How Sustainable Is The UEFA Nations League?

How Sustainable Is The UEFA Nations League?

England, Netherlands, Portugal, and Switzerland move forward in the UEFA Nations League Finals. The four League A group winners will now enter the Finals draw that takes place in Dublin on Monday, December 3. The draw determines the two semi-finals happening on June 5-6, with the two winners then meeting on June 9 for a chance to become the first ever winner of UEFA’s latest national competition.

However, the tournament is more than just about the international teams. Questions surround the event whether it will become sustainable in the coming years.

When the UEFA Nations League was first announced, few would blame if you were to doubt the idea. To simplify things, it was an event that would eventually replace friendly matches with competitive fixtures to bring the action up a notch. But, this sounded like a complete money grab to many.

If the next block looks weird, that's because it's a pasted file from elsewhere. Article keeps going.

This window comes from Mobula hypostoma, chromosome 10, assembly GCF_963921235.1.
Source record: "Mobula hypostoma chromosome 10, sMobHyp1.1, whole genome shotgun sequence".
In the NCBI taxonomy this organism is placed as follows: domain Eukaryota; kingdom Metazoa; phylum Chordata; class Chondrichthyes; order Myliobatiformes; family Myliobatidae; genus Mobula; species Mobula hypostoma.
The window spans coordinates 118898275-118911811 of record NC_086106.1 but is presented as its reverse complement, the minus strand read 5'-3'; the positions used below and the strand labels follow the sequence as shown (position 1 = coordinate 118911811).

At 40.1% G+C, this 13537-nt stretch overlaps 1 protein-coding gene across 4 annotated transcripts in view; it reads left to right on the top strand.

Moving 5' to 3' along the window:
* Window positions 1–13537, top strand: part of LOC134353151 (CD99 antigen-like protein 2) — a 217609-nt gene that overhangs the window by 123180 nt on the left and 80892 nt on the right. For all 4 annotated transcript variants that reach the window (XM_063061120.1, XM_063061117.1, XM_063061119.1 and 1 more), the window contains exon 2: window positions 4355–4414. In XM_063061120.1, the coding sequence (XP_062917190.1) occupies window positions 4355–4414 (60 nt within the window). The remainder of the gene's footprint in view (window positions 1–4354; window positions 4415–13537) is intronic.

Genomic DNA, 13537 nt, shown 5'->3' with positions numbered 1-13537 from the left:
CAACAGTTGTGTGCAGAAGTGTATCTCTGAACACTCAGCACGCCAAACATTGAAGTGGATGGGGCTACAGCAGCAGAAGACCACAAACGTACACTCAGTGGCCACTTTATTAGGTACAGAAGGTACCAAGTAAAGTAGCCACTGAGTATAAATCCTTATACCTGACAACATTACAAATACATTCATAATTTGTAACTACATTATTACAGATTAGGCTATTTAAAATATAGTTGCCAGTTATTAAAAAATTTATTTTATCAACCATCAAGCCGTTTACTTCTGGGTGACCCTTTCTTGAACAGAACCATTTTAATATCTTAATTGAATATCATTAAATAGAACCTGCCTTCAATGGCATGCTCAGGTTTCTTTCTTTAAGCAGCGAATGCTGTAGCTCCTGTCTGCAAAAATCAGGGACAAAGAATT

When the tournament kicked off, the questions on everyone’s minds were focused on how the teams would cope. Will they be giving more playing time to the reserves? Are the clubs willing to risk their players as the event would coincide with the season?

Well, if you’re still looking for answers, all you have to do is go back to Sunday’s England vs Croatia match. The crowd inside Wembley Stadium as England forced a winner was more than just exciting. In short, the fans, players, and the teams care about this tournament.

As the group stage wraps up, it’s difficult to tell if the tournament will actually turn out to be a success. France has gotten a chance to polish their World Cup winning squad. England was able to gel their young talent into the squad and prove that their trip to the World Cup semi finals wasn’t a flue. Germany learned that their World Cup meltdown run much deeper. Overall, the games have been top-notch.

The concept behind the league was to group the teams according to their performance. Hence, this would give more balance to the matches. To make sure that happens, the top teams in each group are promoted while the bottom teams in each group are relegated.